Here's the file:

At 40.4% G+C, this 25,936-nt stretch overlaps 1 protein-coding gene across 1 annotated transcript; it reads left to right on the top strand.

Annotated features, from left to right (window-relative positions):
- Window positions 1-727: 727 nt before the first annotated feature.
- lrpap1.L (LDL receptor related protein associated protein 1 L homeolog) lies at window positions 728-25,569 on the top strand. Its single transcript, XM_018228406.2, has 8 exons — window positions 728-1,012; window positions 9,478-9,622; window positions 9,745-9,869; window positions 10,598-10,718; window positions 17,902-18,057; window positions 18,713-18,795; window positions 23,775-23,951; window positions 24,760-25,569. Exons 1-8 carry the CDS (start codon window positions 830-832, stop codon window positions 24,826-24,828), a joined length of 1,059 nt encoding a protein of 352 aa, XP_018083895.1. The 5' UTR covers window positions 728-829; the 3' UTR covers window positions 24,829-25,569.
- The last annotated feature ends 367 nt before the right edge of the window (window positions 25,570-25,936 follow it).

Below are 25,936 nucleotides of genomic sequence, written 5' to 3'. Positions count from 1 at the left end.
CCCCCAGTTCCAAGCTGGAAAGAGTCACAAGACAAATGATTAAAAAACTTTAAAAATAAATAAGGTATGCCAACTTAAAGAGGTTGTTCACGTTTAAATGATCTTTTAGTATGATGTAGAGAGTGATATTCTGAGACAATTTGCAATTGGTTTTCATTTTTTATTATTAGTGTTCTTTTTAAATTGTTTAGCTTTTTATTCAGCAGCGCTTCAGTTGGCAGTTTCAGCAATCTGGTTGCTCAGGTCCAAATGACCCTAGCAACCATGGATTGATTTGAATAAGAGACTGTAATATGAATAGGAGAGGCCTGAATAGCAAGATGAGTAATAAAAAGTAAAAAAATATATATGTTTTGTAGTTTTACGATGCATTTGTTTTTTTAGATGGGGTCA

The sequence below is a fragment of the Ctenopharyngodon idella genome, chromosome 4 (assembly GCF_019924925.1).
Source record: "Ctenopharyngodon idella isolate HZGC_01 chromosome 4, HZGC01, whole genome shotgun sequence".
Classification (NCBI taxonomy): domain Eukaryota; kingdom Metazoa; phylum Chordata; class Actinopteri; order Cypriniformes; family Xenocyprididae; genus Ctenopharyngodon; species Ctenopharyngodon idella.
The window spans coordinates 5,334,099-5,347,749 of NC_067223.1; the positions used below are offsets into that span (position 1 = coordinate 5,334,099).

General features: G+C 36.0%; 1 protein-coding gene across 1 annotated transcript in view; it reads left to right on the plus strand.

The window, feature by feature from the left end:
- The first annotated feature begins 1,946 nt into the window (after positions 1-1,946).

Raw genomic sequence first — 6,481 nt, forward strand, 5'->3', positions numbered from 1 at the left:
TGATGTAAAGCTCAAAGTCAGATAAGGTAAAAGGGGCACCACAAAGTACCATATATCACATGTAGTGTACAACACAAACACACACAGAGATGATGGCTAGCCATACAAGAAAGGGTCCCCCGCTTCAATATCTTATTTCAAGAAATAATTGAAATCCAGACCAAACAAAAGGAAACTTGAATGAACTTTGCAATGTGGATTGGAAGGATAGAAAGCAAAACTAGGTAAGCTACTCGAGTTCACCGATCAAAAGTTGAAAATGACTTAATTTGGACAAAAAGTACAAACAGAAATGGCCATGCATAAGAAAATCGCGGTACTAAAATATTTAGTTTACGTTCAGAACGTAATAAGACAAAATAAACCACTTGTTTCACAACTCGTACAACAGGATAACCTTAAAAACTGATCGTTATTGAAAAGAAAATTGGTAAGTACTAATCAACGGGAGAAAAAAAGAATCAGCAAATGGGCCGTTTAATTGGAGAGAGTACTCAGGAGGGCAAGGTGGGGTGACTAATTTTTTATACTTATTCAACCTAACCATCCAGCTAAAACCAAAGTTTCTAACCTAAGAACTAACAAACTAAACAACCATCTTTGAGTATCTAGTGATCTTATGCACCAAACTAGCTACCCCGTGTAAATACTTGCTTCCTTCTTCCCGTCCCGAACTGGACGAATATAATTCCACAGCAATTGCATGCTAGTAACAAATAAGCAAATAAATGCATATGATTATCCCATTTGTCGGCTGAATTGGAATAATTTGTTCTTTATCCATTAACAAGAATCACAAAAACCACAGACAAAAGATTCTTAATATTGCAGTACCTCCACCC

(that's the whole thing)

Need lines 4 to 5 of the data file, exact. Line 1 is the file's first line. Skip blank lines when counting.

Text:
- lrpap1.L (LDL receptor related protein associated protein 1 L homeolog) lies at window positions 728-25,569 on the top strand. Its single transcript, XM_018228406.2, has 8 exons — window positions 728-1,012; window positions 9,478-9,622; window positions 9,745-9,869; window positions 10,598-10,718; window positions 17,902-18,057; window positions 18,713-18,795; window positions 23,775-23,951; window positions 24,760-25,569. Exons 1-8 carry the CDS (start codon window positions 830-832, stop codon window positions 24,826-24,828), a joined length of 1,059 nt encoding a protein of 352 aa, XP_018083895.1. The 5' UTR covers window positions 728-829; the 3' UTR covers window positions 24,829-25,569.
- The last annotated feature ends 367 nt before the right edge of the window (window positions 25,570-25,936 follow it).